4. Keep an Eye on the Weather

Nothing breaks up a great routine like a torrential downpour! If you’re in an area with cell service, try and be aware of the weather forecast. Some weather may be extreme enough that you need to pack up and head for safety, but a good rain can ruin your belongings if you forget to close your tent up and use your rainfly. If you’re planning on tearing down your site and see rain in the forecast, consider getting up earlier to get ahead of the weather. Planning ahead and packing up even fifteen minutes earlier can make the difference between a dry experience, or a soggy one!

Rainy road on a cross-country tenting trip

If you do pack up your tent in the rain and have a long stretch of driving ahead of you, try and stop at a rest stop to pull out your equipment and give it a chance to dry, especially tents! Tent material will usually dry out rapidly, and this will help keep your tent in good shape and protect it from mold and mildew. In general, wet equipment runs the risk of damage, so anything you can do to dry out is a good thing. Be aware of possible weather emergencies that could happen where you’re traveling and have some knowledge of the best ways to keep yourself safe.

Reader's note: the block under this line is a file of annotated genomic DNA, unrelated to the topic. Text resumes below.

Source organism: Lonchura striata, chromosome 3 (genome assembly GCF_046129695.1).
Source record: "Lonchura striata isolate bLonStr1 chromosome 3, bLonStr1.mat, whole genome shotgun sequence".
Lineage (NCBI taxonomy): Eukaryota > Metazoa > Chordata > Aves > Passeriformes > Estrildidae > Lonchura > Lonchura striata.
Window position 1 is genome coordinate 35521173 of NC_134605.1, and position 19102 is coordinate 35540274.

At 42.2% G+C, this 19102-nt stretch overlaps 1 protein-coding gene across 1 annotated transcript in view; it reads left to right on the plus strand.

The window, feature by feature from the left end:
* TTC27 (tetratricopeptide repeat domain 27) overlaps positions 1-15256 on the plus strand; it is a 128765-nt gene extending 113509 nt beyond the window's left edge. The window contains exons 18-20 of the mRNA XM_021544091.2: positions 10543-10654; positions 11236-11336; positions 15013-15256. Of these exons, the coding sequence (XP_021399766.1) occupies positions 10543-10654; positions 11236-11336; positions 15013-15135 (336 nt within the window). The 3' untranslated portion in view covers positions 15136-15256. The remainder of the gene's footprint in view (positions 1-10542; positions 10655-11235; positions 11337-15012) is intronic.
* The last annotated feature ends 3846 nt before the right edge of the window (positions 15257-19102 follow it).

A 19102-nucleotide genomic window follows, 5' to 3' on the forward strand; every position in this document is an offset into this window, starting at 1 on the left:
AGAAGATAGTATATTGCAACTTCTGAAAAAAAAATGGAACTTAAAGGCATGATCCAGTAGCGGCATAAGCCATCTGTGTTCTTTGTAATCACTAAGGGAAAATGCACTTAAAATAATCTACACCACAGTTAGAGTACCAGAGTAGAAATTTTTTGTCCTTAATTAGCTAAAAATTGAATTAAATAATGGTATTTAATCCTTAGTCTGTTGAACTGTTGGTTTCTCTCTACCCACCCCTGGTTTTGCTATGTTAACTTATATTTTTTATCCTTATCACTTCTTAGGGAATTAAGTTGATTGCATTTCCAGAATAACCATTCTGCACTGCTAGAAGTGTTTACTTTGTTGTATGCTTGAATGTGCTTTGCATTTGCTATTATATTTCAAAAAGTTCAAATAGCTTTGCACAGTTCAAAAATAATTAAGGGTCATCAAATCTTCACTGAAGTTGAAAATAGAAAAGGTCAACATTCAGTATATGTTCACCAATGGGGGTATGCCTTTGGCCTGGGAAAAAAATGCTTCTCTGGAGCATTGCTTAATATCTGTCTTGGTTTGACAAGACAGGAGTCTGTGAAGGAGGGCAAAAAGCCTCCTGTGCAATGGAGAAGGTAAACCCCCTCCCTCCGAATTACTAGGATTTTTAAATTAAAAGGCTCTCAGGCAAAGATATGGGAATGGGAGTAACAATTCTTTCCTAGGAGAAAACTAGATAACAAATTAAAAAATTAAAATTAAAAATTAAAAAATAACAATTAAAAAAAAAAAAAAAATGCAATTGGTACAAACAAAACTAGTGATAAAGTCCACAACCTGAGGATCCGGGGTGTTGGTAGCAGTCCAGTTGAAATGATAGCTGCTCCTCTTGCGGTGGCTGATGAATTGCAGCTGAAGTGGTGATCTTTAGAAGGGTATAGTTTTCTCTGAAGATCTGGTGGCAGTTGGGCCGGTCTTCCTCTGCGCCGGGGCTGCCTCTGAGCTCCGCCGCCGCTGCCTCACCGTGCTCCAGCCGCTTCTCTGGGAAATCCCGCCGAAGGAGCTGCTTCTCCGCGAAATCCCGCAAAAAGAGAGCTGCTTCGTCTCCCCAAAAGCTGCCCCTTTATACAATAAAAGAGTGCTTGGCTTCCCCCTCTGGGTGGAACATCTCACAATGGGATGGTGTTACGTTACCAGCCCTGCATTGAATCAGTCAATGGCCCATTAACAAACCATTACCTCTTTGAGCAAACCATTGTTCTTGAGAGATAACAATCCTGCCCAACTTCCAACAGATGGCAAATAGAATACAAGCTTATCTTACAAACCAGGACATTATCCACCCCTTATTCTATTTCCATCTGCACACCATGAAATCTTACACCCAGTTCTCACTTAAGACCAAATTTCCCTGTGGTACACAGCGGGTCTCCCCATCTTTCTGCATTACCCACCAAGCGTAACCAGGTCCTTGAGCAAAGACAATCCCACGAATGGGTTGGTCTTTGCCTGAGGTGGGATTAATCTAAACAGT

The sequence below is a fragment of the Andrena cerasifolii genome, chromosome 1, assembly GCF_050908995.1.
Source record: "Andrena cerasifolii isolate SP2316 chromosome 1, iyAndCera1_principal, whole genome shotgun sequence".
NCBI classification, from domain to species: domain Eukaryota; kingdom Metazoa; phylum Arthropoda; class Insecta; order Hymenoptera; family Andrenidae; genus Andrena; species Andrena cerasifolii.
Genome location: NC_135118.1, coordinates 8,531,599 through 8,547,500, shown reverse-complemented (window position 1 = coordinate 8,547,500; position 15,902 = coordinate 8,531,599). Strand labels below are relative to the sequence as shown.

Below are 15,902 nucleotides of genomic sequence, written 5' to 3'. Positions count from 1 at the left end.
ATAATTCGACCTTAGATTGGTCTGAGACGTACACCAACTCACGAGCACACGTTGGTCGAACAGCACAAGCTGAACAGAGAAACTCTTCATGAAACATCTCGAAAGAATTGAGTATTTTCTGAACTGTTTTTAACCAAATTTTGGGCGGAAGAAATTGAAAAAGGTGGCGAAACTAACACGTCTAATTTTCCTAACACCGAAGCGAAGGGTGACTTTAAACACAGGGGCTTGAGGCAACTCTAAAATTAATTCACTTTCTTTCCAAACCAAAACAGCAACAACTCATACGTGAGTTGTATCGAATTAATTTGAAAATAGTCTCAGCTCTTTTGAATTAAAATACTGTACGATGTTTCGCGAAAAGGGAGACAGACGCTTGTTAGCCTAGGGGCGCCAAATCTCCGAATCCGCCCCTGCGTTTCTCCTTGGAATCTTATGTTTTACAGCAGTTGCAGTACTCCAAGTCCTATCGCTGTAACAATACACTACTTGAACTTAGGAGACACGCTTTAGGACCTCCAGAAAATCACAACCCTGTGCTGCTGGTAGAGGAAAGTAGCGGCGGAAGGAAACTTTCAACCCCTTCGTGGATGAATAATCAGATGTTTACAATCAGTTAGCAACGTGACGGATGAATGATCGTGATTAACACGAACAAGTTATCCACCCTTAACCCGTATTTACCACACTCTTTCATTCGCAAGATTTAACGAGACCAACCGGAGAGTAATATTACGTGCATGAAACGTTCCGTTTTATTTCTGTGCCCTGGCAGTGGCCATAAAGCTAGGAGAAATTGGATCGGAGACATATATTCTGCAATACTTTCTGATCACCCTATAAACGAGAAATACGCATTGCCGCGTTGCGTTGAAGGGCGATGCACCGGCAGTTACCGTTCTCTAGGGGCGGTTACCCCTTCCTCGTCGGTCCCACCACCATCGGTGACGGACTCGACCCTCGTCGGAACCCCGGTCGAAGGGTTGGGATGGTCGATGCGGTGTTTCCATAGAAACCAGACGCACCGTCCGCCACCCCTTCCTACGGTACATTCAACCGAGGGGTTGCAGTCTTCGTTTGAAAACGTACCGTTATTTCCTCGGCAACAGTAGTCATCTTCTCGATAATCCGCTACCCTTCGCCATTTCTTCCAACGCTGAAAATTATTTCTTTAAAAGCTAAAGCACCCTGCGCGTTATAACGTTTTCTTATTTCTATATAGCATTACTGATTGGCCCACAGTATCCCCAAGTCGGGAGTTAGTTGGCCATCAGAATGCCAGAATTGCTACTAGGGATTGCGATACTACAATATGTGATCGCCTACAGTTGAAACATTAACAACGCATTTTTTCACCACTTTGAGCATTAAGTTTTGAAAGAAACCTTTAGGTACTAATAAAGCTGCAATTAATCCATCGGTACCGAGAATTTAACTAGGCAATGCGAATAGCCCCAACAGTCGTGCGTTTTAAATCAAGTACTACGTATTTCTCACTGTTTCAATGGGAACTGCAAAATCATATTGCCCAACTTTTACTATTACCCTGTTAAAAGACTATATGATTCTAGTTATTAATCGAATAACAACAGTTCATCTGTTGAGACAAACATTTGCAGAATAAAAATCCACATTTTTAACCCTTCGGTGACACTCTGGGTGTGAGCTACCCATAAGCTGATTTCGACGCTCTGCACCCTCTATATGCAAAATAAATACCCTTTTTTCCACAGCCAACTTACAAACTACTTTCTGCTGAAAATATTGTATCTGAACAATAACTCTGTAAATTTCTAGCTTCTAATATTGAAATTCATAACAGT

5. Get a Gym Membership

Some of your campsites are going to have great facilities to shower and take care of your personal hygiene, and others won’t. Most campsites aren’t going to have facilities for work outs the way that hotels do.  If you’re driving cross country, think about getting a black card membership to Planet Fitness (or another chain gym with many locations), which allows you to use any of their locations whenever you want. This is a great back-up when you camp in areas with no facilities. Planet Fitness offers free showers with its membership. With a black card, you can access their massage areas as well. Having this option on the road isn’t only great for showering. It’s also important to take care of yourself to keep your mental and physical health in check.